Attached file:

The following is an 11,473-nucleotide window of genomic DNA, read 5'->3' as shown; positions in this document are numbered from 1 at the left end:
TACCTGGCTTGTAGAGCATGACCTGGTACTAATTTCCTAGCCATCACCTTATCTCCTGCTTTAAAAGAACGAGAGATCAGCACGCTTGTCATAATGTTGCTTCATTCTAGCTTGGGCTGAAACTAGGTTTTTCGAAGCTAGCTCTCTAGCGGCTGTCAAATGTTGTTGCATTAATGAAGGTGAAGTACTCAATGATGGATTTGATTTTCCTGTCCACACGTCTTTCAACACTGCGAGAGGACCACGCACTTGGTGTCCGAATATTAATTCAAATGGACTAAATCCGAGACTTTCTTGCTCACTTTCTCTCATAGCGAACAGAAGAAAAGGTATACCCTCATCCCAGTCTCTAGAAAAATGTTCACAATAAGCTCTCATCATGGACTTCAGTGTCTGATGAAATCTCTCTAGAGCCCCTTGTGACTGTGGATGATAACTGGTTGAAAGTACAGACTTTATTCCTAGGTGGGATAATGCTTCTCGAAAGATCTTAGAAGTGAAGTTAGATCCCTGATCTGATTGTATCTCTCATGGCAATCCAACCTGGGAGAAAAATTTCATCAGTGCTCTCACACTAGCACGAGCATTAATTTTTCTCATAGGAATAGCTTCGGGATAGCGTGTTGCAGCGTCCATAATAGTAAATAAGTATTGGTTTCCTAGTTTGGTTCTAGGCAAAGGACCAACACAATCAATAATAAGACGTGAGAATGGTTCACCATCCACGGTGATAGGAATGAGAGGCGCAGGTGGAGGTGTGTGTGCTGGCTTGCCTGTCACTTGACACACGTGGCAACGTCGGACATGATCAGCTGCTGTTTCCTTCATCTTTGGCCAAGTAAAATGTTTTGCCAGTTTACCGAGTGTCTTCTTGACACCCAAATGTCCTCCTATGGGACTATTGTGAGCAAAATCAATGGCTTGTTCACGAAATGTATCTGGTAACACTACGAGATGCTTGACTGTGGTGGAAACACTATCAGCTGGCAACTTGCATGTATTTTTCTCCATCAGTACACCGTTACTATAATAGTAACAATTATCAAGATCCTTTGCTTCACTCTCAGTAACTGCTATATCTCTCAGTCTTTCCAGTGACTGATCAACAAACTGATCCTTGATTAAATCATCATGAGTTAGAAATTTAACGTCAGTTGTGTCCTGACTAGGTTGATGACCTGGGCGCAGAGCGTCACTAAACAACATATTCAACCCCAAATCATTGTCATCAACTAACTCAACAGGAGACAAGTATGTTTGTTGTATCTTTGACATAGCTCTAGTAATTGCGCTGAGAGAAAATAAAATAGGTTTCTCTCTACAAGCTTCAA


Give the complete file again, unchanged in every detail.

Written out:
The following is an 11,473-nucleotide window of genomic DNA, read 5'->3' as shown; positions in this document are numbered from 1 at the left end:
TACCTGGCTTGTAGAGCATGACCTGGTACTAATTTCCTAGCCATCACCTTATCTCCTGCTTTAAAAGAACGAGAGATCAGCACGCTTGTCATAATGTTGCTTCATTCTAGCTTGGGCTGAAACTAGGTTTTTCGAAGCTAGCTCTCTAGCGGCTGTCAAATGTTGTTGCATTAATGAAGGTGAAGTACTCAATGATGGATTTGATTTTCCTGTCCACACGTCTTTCAACACTGCGAGAGGACCACGCACTTGGTGTCCGAATATTAATTCAAATGGACTAAATCCGAGACTTTCTTGCTCACTTTCTCTCATAGCGAACAGAAGAAAAGGTATACCCTCATCCCAGTCTCTAGAAAAATGTTCACAATAAGCTCTCATCATGGACTTCAGTGTCTGATGAAATCTCTCTAGAGCCCCTTGTGACTGTGGATGATAACTGGTTGAAAGTACAGACTTTATTCCTAGGTGGGATAATGCTTCTCGAAAGATCTTAGAAGTGAAGTTAGATCCCTGATCTGATTGTATCTCTCATGGCAATCCAACCTGGGAGAAAAATTTCATCAGTGCTCTCACACTAGCACGAGCATTAATTTTTCTCATAGGAATAGCTTCGGGATAGCGTGTTGCAGCGTCCATAATAGTAAATAAGTATTGGTTTCCTAGTTTGGTTCTAGGCAAAGGACCAACACAATCAATAATAAGACGTGAGAATGGTTCACCATCCACGGTGATAGGAATGAGAGGCGCAGGTGGAGGTGTGTGTGCTGGCTTGCCTGTCACTTGACACACGTGGCAACGTCGGACATGATCAGCTGCTGTTTCCTTCATCTTTGGCCAAGTAAAATGTTTTGCCAGTTTACCGAGTGTCTTCTTGACACCCAAATGTCCTCCTATGGGACTATTGTGAGCAAAATCAATGGCTTGTTCACGAAATGTATCTGGTAACACTACGAGATGCTTGACTGTGGTGGAAACACTATCAGCTGGCAACTTGCATGTATTTTTCTCCATCAGTACACCGTTACTATAATAGTAACAATTATCAAGATCCTTTGCTTCACTCTCAGTAACTGCTATATCTCTCAGTCTTTCCAGTGACTGATCAACAAACTGATCCTTGATTAAATCATCATGAGTTAGAAATTTAACGTCAGTTGTGTCCTGACTAGGTTGATGACCTGGGCGCAGAGCGTCACTAAACAACATATTCAACCCCAAATCATTGTCATCAACTAACTCAACAGGAGACAAGTATGTTTGTTGTATCTTTGACATAGCTCTAGTAATTGCGCTGAGAGAAAATAAAATAGGTTTCTCTCTACAAGCTTCAA